NEWS

Student Stories Call For Climate Action


By Shawna Chen '20, Managing News Editor | Dec. 5, 2018 | 148-11

An event hosted by the Students for Climate Action (SCA) and sponsored by AAS spotlighted the stories of students affected by climate change. The group hopes to convince the college to pass a Climate Action Plan in January 2019.

Nearly 200 people filtered in and out of Frost Library on Wednesday, Nov. 28 for “Student Voices from the Frontlines of Climate Change,” an event hosted by Students for Climate Action (SCA) and sponsored by the Association of Amherst Students (AAS). The event, which comprised of student speakers sharing how climate change has impacted their home communities, is part of a push for the Board of Trustees to pass the Climate Action Plan in January 2019.


SCA began as a subcommittee of the Direct Action Coordinating Committee (DACC) but recently became its own separate entity. SCA began organizing a campaign to pass the Climate Action Plan — a proposal for the college to transition to all renewable energy by 2035 — in Spring 2018.


President Biddy Martin, Chief of Student Affairs Hikaru Kozuma, Dean of Faculty Catherine Epstein, Director of Sustainability Laura Draucker and Chief of Amherst College Police John Carter all attended Wednesday’s event, which was intended to increase public attention to the Climate Action Plan campaign.


AAS President Silvia Sotolongo ’19 and Allison Tennant ’19, both of whom are members of SCA, opened the event on Wednesday by thanking the audience for coming out.


“When we’re faced with such an overwhelming crisis as climate change, it’s more important than ever to be here and come together building community,” Tennant said. “The latest UN intergovernmental panel on climate change report said that we have until 2030, which is only 12 years, to reduce our emissions by 50 percent if we want to avoid global warming to 1.5 degrees Celsius … In addition, our natural gas fossil fuel infrastructure here at Amherst largely affects our lower-income, immigrant and people of color Massachusetts neighbors.”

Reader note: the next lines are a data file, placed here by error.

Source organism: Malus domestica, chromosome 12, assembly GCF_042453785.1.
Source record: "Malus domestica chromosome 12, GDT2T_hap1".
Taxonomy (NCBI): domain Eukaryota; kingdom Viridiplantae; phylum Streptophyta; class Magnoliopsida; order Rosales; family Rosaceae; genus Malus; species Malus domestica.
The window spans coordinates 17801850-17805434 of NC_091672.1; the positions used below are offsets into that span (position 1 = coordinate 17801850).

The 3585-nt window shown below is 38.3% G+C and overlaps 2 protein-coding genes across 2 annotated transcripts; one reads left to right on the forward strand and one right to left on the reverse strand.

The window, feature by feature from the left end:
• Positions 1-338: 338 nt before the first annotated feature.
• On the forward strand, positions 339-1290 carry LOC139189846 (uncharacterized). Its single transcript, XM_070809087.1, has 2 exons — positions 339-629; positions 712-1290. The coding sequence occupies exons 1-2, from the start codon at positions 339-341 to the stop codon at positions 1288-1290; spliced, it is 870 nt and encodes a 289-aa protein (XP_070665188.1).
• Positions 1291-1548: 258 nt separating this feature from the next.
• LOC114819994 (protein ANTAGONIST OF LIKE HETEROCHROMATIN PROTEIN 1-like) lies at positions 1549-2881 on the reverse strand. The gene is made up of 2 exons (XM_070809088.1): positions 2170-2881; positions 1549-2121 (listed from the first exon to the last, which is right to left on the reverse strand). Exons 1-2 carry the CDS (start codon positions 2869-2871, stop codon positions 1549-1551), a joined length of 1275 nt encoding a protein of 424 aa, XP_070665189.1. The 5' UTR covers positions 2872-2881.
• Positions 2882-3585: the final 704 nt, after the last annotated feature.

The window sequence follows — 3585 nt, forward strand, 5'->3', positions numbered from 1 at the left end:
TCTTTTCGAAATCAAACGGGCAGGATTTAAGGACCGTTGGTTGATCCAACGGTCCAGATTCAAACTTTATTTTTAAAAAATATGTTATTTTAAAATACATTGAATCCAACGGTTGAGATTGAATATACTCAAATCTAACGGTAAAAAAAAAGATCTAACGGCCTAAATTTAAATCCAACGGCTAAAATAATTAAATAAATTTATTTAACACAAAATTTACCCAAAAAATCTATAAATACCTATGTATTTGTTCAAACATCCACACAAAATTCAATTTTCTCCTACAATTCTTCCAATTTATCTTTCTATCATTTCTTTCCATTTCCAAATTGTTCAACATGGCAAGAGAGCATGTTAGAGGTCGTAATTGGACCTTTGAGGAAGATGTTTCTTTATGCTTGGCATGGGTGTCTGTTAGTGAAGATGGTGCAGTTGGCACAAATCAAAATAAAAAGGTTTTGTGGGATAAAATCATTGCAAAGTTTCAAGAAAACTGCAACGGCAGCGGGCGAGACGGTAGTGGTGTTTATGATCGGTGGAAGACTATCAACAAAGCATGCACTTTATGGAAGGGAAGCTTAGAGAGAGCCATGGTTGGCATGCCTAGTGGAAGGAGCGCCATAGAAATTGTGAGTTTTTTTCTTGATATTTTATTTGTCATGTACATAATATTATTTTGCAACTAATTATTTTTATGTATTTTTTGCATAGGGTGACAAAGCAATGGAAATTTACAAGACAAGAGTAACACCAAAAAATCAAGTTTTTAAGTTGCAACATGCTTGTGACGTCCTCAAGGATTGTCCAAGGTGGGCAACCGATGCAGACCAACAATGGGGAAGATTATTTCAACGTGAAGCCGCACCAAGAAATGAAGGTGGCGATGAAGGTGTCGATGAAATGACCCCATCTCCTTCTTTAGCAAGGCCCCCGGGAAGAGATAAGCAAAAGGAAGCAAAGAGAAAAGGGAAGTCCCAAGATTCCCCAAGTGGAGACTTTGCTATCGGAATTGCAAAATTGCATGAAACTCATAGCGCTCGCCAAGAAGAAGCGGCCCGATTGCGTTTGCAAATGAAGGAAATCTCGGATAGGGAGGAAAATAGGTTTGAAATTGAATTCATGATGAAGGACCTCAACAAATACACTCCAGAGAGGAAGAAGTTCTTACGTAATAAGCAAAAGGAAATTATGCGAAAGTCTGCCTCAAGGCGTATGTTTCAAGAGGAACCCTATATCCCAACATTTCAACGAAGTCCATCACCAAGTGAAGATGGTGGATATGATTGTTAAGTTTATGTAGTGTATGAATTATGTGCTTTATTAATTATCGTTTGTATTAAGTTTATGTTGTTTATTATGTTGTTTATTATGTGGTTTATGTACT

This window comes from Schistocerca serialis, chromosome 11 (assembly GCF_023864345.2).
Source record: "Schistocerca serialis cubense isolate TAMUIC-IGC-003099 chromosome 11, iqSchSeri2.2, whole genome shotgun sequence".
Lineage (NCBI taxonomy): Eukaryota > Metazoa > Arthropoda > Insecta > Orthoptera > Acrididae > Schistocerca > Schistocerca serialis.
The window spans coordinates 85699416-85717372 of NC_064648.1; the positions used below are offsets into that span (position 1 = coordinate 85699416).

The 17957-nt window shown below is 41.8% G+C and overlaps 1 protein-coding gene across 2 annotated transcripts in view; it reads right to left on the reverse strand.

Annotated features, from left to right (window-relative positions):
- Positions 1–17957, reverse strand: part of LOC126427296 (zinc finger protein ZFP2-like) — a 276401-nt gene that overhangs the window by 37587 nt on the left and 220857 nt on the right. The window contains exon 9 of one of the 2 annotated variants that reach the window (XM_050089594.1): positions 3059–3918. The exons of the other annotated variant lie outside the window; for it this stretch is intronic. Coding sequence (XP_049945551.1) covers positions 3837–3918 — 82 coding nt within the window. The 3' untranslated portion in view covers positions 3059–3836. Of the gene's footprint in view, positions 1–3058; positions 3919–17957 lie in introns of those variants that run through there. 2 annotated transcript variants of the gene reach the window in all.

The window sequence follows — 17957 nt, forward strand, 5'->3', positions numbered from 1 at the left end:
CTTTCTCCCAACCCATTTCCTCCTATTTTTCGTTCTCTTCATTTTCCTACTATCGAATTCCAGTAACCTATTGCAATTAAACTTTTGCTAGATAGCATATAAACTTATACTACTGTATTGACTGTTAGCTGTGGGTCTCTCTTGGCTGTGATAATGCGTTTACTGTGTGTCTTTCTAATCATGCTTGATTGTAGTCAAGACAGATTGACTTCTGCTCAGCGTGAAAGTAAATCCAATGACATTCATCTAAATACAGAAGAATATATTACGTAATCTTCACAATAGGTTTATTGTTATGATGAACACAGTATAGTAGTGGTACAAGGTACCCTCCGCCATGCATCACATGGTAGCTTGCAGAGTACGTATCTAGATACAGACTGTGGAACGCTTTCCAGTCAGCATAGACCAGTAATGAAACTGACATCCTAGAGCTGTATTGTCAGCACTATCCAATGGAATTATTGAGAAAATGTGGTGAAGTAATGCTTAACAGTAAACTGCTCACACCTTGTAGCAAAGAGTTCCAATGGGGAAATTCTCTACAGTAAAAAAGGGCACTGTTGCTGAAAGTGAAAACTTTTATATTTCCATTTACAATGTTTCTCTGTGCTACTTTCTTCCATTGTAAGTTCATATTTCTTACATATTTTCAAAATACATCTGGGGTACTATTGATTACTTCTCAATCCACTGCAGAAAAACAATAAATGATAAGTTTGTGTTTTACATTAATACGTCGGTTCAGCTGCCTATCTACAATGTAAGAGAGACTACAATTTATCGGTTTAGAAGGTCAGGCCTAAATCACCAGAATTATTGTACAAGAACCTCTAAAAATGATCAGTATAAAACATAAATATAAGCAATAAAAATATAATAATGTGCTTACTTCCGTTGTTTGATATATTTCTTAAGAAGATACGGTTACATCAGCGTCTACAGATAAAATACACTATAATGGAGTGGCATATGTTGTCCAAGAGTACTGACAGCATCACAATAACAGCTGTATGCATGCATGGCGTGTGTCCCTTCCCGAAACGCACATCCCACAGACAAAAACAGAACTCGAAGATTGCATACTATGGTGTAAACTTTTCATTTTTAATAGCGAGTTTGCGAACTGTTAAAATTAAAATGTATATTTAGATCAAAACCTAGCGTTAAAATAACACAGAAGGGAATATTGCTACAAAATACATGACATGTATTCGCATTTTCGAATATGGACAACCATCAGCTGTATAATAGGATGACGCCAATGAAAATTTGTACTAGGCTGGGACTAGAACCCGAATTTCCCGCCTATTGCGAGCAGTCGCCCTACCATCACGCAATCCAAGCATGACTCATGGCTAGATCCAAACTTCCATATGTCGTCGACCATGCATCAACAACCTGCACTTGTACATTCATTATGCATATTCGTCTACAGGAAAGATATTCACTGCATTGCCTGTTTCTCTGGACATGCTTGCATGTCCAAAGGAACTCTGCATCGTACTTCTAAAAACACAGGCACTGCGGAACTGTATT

“Amherst has the opportunity to take a step towards mitigating the contribution to climate change by adopting the Climate Action Plan and committing to carbon neutrality,” Tennant added. “By being here tonight, we show that climate change is an important issue to our campus.”


She then invited Chief of Campus Operations Jim Brassord to provide background on the Climate Action Plan, a “roadmap, a strategy — a technical strategy, financial strategy” created by a climate action task force comprised of students, faculty and staff after the Board of Trustees committed the college to carbon neutrality in 2015. A carbon neutral status means the college would have a net zero carbon footprint.


The task force concluded that the college would need to pivot to exclusive use of renewable energies use, deep energy conservation and “infrastructure transformation,” which would convert an “inherently dependent fossil fuel approach” to electric-based infrastructure, Brassord said. The plan developed out of the task force committed the college to achieving a carbon-neutral campus by 2035.


After Brassord spoke, 10 students took turns sharing personal accounts at the event.


Gabriel Echarte ’22 described the impact of rising tides in Miami, Florida. “Every single place in Miami is saturated with memories and meaning — it has become sacred for me,” he said. “In my time growing up there, I’ve watched as climate change has grown to slowly consume more and more the place I love, through seawater rise.”